Tuesday, February 7, 2012

Online learning and the 21st century workplace

I get asked how Charter Oak State College is preparing students for the workforce at every meeting I attend, and my answer is one I enjoy giving time and time again.  I shared it at a meeting in Washington, DC last week, and one of the college presidents attending told me he was going to include it in his blog.  So I decided that I had better get my idea into print before I needed to cite someone else.

All kidding aside, the question of how higher education is preparing students for the 21st century workforce is a critical question for our industry. It is being asked with increased urgency because so many students are borrowing larger and larger sums of money to pursue their college education. So it should be no surprise that the questions about whether these loans are justified by the learning are getting louder.

My answer is this. When I look at the classroom experience of our online students, what I see is a perfect example of the 21st century workplace. Like the workplace, our online courses are distributed in time and space, are technology-driven, collaborative, and short term. In effect, the strategies and behaviors of an online class mirror the strategies and behaviors of the 21st century workplace. Let me explain.

Our online courses emphasize communication between the instructor and students.  This communication is executed through email, threaded discussions, and various types of digital presentations. The course activity occurs within the framework of a Learning Management System—Blackboard’s Learn, in our case.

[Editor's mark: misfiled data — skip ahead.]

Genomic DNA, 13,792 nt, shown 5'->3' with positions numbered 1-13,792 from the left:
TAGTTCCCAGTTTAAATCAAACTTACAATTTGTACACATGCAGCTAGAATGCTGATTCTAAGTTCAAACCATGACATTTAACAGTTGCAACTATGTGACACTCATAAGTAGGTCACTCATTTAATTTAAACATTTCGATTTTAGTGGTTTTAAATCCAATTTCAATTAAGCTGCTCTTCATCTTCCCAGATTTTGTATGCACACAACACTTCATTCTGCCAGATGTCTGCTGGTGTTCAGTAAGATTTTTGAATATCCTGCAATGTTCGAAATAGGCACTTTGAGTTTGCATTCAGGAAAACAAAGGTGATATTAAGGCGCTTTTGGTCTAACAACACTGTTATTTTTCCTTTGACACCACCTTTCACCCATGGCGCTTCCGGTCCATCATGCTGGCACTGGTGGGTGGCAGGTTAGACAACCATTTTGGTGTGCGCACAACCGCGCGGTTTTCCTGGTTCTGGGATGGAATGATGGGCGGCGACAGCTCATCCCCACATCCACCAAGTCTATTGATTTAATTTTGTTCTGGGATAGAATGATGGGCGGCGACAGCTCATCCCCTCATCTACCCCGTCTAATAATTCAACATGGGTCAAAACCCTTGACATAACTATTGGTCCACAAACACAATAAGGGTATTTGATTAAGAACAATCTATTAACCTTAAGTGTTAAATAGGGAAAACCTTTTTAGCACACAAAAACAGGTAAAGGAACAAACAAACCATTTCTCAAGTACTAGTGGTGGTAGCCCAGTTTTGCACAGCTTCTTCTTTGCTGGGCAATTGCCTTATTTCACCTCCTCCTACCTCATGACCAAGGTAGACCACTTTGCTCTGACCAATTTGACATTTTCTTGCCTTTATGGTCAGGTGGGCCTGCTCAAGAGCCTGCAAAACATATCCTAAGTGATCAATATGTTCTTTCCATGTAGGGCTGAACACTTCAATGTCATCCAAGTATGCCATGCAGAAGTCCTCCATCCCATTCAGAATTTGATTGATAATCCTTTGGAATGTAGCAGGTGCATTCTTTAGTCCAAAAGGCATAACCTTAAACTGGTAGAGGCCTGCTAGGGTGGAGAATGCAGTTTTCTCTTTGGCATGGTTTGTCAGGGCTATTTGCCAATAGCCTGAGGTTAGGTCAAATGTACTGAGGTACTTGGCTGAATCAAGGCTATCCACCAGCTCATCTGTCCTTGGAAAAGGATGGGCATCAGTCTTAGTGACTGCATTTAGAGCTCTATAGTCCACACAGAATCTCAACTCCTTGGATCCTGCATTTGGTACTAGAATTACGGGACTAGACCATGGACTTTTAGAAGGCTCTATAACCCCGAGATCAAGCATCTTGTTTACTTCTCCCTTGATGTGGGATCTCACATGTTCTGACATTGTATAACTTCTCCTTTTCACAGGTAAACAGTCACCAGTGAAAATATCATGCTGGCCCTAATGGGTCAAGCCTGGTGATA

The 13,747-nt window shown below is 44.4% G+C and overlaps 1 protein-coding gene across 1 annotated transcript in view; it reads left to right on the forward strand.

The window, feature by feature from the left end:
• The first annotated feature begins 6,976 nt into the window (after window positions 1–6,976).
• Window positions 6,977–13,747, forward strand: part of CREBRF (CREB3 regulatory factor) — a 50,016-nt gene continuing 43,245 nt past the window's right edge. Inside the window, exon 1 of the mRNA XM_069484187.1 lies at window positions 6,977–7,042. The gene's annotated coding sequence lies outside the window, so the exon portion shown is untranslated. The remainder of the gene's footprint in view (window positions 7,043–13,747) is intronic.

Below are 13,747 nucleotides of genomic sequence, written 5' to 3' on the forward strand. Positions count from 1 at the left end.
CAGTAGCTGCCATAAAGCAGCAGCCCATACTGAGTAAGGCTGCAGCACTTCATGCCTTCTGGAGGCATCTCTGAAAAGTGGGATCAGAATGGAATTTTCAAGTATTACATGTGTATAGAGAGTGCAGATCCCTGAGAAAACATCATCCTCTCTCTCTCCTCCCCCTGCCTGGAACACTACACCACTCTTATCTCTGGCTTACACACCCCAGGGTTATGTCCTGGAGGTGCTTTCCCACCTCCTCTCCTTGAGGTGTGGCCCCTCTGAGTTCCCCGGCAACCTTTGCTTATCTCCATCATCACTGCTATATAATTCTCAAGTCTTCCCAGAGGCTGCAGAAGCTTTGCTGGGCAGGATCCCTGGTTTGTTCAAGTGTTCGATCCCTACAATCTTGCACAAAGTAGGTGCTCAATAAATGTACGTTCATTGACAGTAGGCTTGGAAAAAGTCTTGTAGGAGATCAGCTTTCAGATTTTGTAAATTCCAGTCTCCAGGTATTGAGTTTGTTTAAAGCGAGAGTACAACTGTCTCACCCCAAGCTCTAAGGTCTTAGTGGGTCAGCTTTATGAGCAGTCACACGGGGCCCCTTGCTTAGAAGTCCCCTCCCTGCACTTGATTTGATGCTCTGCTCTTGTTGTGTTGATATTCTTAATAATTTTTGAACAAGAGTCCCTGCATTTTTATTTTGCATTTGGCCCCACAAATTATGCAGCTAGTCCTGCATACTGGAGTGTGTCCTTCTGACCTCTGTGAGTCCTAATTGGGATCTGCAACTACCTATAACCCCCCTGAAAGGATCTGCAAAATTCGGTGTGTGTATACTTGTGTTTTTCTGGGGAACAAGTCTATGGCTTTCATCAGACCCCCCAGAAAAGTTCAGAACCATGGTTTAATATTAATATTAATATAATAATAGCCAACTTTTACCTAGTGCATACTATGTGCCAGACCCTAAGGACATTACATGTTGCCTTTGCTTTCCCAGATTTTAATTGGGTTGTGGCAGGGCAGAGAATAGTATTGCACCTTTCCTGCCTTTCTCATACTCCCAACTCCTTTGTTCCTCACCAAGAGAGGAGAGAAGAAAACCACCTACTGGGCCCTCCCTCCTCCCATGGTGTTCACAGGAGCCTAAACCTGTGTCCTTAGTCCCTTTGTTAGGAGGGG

This technology is necessary because while students take the course as a cohort, they do their “work” on their own schedule.  For example, each set of assignments is due during a given week, but there is no specific time when the whole class meets.  This is called asynchronous learning.

That same Learning Management System makes student collaboration easier. Our courses use very few high stakes objective tests and a large number of collaborative (team) projects.  Students must produce work, share that work with their instructor and classmates, react to suggestions and offer them to others, play a specific role in the team’s project, and then deliver a final product by a due date.
And finally, since the vast majority of our students are working adults going to school part-time, these courses are just part of the work they do every day.

What I have just described is what an average work day is like for most people employed in this 21st century economy.  Employees often team up with colleagues who may not physically work in the same office, or even the same state or country. They collaborate constantly, and use a variety of communication technologies to support those collaborations. They may also be members of a variety of teams, none of which is their only job.

Charter Oak State College's students are being prepared for the 21st century workplace because their academic activities occur in the same online space, using the same tools, and arranged in the same collaborative teams as that workplace.

Would you agree? If you are a former or current online student, does this idea resonate with you? Please share your thoughts in comments. I would love to hear them.